Expands current grant program targeting perinatal transmission of HIV.  Adds treatment services for pregnant women with HIV to the currently authorized uses of counseling, voluntary testing and outreach for pregnant women with HIV.  Funding for this program at levels above $10 million will have increasing percentages of funding reserved for states that require HIV testing of all newborns or that require testing of all newborns in cases in which the attending physician does not know the HIV status of the mother. State grants would be capped at $4 million and any unobligated funds from the set-aside for mandatory testing states would be made available to all states.

  • Institute of Medicine Report on Perinatal Transmission

The report will document the number of newborns with HIV born in the U.S. where the attending physician did not know the HIV status of the mother; identify state barriers to making it a routine practice to test newborns when mother’s status is unknown; and develop recommendations for each state to reduce perinatal transmission.

 Title III

  • Preference for funding is given to agencies applying from rural areas and areas that are underserved with respect to such services and are located in states without Title I grants.

  • Planning and Development Grants

    Provides for grants for early intervention services and capacity and development grants to assist public and non-profit agencies to provide HIV-related health services, in underserved low-income communities.  Early intervention grants will be funded at $50,000 and capacity development grants at $150,000.
  • Increases the administrative cap for directly funded Title III grants from 7.5 percent to 10 percent
  • Requires quality management program to assess the extent to which medical services that are provided under the grant are consistent with the most recent PHS guidelines, and that improvements in the access to and quality of medical services are addressed.  

Title IV   

  • Removes requirement that Title IV grantees enroll a “significant number" of patients in research projects, and requires applicant to demonstrate linkages to research and how such research is being offered to patients.
  • Directs NIH Director to examine the distribution and availability of HIV-related research projects to existing Title IV sites for purposes of enhancing and expanding HIV-related research, especially within communities that are underrepresented with respect to such projects.
  • Requires quality management program like those for other Titles.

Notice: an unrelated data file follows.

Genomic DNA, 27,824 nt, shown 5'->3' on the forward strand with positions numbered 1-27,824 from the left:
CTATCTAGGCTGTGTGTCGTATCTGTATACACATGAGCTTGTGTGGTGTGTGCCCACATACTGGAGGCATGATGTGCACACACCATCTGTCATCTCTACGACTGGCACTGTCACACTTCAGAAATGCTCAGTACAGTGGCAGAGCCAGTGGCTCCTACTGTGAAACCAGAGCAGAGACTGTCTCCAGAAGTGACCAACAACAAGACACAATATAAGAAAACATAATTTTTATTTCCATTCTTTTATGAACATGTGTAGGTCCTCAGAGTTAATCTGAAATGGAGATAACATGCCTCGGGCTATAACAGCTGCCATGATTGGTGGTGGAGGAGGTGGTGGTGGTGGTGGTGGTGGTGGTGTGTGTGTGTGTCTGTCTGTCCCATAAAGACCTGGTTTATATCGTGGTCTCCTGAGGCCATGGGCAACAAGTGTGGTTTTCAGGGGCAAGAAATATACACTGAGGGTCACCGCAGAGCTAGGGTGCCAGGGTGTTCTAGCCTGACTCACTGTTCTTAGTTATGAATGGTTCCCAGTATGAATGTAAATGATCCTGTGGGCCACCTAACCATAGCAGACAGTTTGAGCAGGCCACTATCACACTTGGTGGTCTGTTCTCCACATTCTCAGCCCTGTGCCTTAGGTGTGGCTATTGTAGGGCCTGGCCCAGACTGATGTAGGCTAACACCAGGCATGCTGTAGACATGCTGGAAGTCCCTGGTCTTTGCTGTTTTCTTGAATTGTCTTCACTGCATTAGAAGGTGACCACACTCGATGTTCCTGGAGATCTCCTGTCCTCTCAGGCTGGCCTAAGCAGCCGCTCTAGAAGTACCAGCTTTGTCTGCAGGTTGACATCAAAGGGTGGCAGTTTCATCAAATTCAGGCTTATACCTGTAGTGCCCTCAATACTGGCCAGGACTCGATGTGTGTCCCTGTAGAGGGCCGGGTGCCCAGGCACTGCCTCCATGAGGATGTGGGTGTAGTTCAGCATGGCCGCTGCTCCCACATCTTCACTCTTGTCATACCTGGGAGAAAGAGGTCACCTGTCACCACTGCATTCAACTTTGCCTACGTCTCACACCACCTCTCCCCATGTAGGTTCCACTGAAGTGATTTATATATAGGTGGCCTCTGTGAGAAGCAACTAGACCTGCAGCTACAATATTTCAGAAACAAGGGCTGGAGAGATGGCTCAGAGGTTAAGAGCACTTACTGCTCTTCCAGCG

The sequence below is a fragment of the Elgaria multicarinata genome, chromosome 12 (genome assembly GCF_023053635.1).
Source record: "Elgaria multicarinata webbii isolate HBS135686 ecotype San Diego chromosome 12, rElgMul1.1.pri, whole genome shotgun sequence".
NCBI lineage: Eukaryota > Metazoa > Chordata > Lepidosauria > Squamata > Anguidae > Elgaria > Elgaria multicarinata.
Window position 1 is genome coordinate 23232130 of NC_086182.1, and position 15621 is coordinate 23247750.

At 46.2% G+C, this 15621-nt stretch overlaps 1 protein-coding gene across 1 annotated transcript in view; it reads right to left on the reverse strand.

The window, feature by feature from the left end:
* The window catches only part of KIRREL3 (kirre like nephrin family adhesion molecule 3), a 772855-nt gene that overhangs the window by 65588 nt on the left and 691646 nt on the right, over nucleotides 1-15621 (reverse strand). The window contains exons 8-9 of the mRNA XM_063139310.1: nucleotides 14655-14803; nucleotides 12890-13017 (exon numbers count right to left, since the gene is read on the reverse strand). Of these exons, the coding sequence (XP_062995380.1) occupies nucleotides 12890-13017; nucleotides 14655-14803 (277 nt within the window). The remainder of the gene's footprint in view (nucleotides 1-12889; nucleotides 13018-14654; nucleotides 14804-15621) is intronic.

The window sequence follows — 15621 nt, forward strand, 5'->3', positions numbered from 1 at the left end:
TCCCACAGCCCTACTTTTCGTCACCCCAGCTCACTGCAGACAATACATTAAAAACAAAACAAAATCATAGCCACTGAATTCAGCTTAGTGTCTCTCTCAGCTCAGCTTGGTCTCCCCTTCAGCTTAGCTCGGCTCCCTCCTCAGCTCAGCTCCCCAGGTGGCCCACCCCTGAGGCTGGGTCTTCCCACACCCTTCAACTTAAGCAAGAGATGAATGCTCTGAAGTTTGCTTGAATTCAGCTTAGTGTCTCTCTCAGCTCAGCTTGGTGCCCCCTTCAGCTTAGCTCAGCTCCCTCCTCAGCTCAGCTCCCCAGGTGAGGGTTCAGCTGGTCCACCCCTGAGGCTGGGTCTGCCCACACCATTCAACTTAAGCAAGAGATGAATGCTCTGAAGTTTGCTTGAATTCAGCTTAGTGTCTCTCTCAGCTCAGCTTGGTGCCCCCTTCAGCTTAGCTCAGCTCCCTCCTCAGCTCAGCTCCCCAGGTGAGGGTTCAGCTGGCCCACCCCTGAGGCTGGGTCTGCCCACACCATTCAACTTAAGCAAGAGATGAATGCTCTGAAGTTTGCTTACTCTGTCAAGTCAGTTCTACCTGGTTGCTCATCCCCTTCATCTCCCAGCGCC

Title V, Part F

  • Special Projects of National Significance

There shall be one or more grant or contract award under this section for research and other activities to develop a plan for a system through which health care providers can readily obtain federal treatment guidelines and protocols.  Such a system should include a toll-free line through which health care providers can enter into discussions with physicians and pharmacists who are experienced with respect to the guidelines. 

  • AIDS Education and Training Centers

Funding is to be provided to train providers in gynecological care for women with HIV disease and for the development of protocols for the medical care of women with HIV disease, including prenatal care.  

The Secretary is required, 90 days after enactment, to issue and begin implementation of a strategy for the dissemination of HIV treatment information to health care providers and patients. 

  • AIDS Dental Reimbursement Program

Amends dental school grants to authorize cooperative projects partnering dental schools and dental hygiene programs with community-based dentists to provide care in unserved areas.  Reserves $3 million for such cooperative projects.  Authorizes dental hygiene programs to receive reimbursement for services provided to individuals with HIV/AIDS.

General Provisions 

  • Authorizes additional funds for the CDC to collect and provide data for Ryan White program planning and evaluation activities.

  • Requires the Secretary to submit a plan to Congress, not later than one year after enactment, for improving coordination of HIV related health services funded under the CARE Act with services provided under Medicaid, State Children’s Health Insurance Program (SCHIP) and other federal programs that are a significant source of funding for HIV health services.

  • Plan for medical case management of HIV-infected individuals who were federal or state prisoners.

    Secretary, after consultation with Attorney General, Director of the Bureau of Prisons, states, Title I grantees, Title II grantees, will submit a plan to Congress within two years of enactment.

  • Institute of Medicine study  

    concerning the appropriate epidemiological
    measures and their relationship to the financing and delivery of primary care and health-related support services for low-income, uninsured, and under-insured individuals with HIV disease. Study will address the impact of modifying the Medicaid program to establish Medicaid eligibility on the basis of HIV infection rather than AIDS.

  • Development of Rapid HIV Test  

Director of NIH shall expand and coordinate research with respect to the development of reliable and affordable tests for HIV disease that can rapidly be administered and whose results can rapidly be obtained—and report to Congress.

Not later than 90 days after enactment, the Secretary in concert with the CDC Director and the FDA Commissioner shall submit a report to Congress regarding the premarket review and commercial distribution of rapid HIV tests.

After commercial distribution of a rapid HIV test begins, the CDC Director shall establish or update guidelines that include recommendations for states, hospitals and others regarding the ready availability of such tests for administration to pregnant women who are in labor or in the late stage of pregnancy and whose HIV status is not known to the attending physician.

 For more information, contact:

HIV Quality Care Network
 Phone: 703/299-0200
Fax: 703/299-0204
Email:

 



Key provisions of
S. 2311

Key provisions of 
H.R. 4807